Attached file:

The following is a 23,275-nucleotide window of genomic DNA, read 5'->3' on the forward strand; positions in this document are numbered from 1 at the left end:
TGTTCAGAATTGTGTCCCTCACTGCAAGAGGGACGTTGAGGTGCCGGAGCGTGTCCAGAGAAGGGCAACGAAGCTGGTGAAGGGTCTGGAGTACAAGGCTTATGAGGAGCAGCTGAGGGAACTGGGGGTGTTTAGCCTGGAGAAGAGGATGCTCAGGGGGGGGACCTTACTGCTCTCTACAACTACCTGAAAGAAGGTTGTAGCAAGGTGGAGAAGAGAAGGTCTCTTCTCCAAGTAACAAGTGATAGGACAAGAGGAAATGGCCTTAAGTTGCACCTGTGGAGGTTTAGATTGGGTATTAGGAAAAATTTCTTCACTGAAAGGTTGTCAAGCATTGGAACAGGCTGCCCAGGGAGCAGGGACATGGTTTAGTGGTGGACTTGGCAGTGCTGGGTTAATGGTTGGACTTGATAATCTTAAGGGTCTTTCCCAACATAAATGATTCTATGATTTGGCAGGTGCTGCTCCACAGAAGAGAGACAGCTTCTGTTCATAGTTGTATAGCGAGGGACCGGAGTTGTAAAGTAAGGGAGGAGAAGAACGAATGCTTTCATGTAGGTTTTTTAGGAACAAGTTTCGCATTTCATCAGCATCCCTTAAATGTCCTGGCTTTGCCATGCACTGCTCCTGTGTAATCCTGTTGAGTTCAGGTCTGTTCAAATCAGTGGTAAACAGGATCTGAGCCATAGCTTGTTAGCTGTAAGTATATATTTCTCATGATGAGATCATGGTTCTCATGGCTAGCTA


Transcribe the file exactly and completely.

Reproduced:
The following is a 23,275-nucleotide window of genomic DNA, read 5'->3' on the forward strand; positions in this document are numbered from 1 at the left end:
TGTTCAGAATTGTGTCCCTCACTGCAAGAGGGACGTTGAGGTGCCGGAGCGTGTCCAGAGAAGGGCAACGAAGCTGGTGAAGGGTCTGGAGTACAAGGCTTATGAGGAGCAGCTGAGGGAACTGGGGGTGTTTAGCCTGGAGAAGAGGATGCTCAGGGGGGGGACCTTACTGCTCTCTACAACTACCTGAAAGAAGGTTGTAGCAAGGTGGAGAAGAGAAGGTCTCTTCTCCAAGTAACAAGTGATAGGACAAGAGGAAATGGCCTTAAGTTGCACCTGTGGAGGTTTAGATTGGGTATTAGGAAAAATTTCTTCACTGAAAGGTTGTCAAGCATTGGAACAGGCTGCCCAGGGAGCAGGGACATGGTTTAGTGGTGGACTTGGCAGTGCTGGGTTAATGGTTGGACTTGATAATCTTAAGGGTCTTTCCCAACATAAATGATTCTATGATTTGGCAGGTGCTGCTCCACAGAAGAGAGACAGCTTCTGTTCATAGTTGTATAGCGAGGGACCGGAGTTGTAAAGTAAGGGAGGAGAAGAACGAATGCTTTCATGTAGGTTTTTTAGGAACAAGTTTCGCATTTCATCAGCATCCCTTAAATGTCCTGGCTTTGCCATGCACTGCTCCTGTGTAATCCTGTTGAGTTCAGGTCTGTTCAAATCAGTGGTAAACAGGATCTGAGCCATAGCTTGTTAGCTGTAAGTATATATTTCTCATGATGAGATCATGGTTCTCATGGCTAGCTA